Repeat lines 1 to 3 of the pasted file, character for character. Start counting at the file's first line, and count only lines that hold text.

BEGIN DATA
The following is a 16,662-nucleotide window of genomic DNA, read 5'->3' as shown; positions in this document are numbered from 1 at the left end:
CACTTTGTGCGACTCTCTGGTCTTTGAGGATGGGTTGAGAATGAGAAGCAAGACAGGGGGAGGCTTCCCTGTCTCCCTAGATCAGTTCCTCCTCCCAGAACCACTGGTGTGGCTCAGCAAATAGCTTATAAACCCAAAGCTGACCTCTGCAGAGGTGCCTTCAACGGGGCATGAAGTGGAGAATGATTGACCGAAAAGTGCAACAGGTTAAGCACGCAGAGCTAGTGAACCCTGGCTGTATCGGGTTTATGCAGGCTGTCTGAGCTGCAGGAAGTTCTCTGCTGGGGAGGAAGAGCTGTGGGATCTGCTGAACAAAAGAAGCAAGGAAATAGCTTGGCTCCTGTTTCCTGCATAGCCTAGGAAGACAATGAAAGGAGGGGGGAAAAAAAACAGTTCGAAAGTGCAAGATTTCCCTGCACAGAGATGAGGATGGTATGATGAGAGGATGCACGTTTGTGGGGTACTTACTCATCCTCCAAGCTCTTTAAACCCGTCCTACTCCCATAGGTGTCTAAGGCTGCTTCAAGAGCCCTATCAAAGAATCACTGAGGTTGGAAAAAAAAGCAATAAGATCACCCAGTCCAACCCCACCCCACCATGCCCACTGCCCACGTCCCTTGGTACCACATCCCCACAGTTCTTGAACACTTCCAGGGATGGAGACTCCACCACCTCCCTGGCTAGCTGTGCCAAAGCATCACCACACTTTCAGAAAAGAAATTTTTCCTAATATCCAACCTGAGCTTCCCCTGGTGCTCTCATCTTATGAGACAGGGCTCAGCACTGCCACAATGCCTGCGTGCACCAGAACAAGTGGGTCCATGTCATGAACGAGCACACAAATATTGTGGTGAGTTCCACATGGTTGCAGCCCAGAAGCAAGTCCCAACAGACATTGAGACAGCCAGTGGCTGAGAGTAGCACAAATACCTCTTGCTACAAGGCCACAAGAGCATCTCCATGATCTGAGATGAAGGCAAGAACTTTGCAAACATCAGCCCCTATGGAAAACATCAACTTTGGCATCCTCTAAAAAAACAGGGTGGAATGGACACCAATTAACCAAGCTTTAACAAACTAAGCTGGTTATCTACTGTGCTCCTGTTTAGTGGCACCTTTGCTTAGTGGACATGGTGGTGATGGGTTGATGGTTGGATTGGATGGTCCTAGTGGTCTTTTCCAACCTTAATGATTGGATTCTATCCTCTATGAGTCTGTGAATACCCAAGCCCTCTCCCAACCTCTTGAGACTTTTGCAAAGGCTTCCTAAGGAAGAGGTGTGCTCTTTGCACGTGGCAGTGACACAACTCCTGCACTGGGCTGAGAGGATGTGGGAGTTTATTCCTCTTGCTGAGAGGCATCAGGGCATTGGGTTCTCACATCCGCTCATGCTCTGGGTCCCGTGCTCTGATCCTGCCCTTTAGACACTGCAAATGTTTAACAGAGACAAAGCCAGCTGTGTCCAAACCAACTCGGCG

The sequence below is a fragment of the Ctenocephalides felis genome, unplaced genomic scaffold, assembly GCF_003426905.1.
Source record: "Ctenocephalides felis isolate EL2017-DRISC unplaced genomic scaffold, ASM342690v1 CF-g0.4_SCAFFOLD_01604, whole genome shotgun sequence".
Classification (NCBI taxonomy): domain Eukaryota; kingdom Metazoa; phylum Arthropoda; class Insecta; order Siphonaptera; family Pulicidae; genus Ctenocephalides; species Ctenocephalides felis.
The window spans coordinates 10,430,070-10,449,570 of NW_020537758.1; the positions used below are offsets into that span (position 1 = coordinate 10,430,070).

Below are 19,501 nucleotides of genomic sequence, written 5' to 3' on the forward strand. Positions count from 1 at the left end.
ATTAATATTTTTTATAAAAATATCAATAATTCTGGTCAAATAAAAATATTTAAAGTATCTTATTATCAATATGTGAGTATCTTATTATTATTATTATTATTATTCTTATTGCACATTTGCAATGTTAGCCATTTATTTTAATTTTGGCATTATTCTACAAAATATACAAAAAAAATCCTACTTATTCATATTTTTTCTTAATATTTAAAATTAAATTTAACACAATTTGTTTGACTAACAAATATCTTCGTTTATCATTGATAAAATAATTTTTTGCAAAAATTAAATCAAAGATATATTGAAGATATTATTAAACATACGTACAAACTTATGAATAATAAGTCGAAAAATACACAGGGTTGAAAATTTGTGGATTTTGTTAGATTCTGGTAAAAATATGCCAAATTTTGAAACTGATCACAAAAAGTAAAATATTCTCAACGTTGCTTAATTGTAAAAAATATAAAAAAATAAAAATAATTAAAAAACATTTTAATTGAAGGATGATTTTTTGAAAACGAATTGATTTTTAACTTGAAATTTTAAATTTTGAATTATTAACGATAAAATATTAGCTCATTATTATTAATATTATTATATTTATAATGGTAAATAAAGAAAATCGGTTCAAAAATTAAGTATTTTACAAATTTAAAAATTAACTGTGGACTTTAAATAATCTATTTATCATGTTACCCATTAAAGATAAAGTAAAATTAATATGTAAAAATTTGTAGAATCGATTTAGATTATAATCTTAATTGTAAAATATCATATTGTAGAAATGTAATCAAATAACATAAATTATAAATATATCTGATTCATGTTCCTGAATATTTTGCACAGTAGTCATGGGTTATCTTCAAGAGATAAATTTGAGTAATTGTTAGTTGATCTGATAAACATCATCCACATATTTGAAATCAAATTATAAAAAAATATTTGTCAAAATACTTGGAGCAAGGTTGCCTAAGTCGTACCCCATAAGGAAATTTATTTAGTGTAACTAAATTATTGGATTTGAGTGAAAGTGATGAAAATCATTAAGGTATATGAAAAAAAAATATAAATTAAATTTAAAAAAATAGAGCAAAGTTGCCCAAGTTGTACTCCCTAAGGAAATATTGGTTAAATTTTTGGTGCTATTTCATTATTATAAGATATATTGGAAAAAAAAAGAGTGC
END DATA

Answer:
The following is a 16,662-nucleotide window of genomic DNA, read 5'->3' as shown; positions in this document are numbered from 1 at the left end:
CACTTTGTGCGACTCTCTGGTCTTTGAGGATGGGTTGAGAATGAGAAGCAAGACAGGGGGAGGCTTCCCTGTCTCCCTAGATCAGTTCCTCCTCCCAGAACCACTGGTGTGGCTCAGCAAATAGCTTATAAACCCAAAGCTGACCTCTGCAGAGGTGCCTTCAACGGGGCATGAAGTGGAGAATGATTGACCGAAAAGTGCAACAGGTTAAGCACGCAGAGCTAGTGAACCCTGGCTGTATCGGGTTTATGCAGGCTGTCTGAGCTGCAGGAAGTTCTCTGCTGGGGAGGAAGAGCTGTGGGATCTGCTGAACAAAAGAAGCAAGGAAATAGCTTGGCTCCTGTTTCCTGCATAGCCTAGGAAGACAATGAAAGGAGGGGGGAAAAAAAACAGTTCGAAAGTGCAAGATTTCCCTGCACAGAGATGAGGATGGTATGATGAGAGGATGCACGTTTGTGGGGTACTTACTCATCCTCCAAGCTCTTTAAACCCGTCCTACTCCCATAGGTGTCTAAGGCTGCTTCAAGAGCCCTATCAAAGAATCACTGAGGTTGGAAAAAAAAGCAATAAGATCACCCAGTCCAACCCCACCCCACCATGCCCACTGCCCACGTCCCTTGGTACCACATCCCCACAGTTCTTGAACACTTCCAGGGATGGAGACTCCACCACCTCCCTGGCTAGCTGTGCCAAAGCATCACCACACTTTCAGAAAAGAAATTTTTCCTAATATCCAACCTGAGCTTCCCCTGGTGCTCTCATCTTATGAGACAGGGCTCAGCACTGCCACAATGCCTGCGTGCACCAGAACAAGTGGGTCCATGTCATGAACGAGCACACAAATATTGTGGTGAGTTCCACATGGTTGCAGCCCAGAAGCAAGTCCCAACAGACATTGAGACAGCCAGTGGCTGAGAGTAGCACAAATACCTCTTGCTACAAGGCCACAAGAGCATCTCCATGATCTGAGATGAAGGCAAGAACTTTGCAAACATCAGCCCCTATGGAAAACATCAACTTTGGCATCCTCTAAAAAAACAGGGTGGAATGGACACCAATTAACCAAGCTTTAACAAACTAAGCTGGTTATCTACTGTGCTCCTGTTTAGTGGCACCTTTGCTTAGTGGACATGGTGGTGATGGGTTGATGGTTGGATTGGATGGTCCTAGTGGTCTTTTCCAACCTTAATGATTGGATTCTATCCTCTATGAGTCTGTGAATACCCAAGCCCTCTCCCAACCTCTTGAGACTTTTGCAAAGGCTTCCTAAGGAAGAGGTGTGCTCTTTGCACGTGGCAGTGACACAACTCCTGCACTGGGCTGAGAGGATGTGGGAGTTTATTCCTCTTGCTGAGAGGCATCAGGGCATTGGGTTCTCACATCCGCTCATGCTCTGGGTCCCGTGCTCTGATCCTGCCCTTTAGACACTGCAAATGTTTAACAGAGACAAAGCCAGCTGTGTCCAAACCAACTCGGCG

The sequence below is a fragment of the Ctenocephalides felis genome, unplaced genomic scaffold, assembly GCF_003426905.1.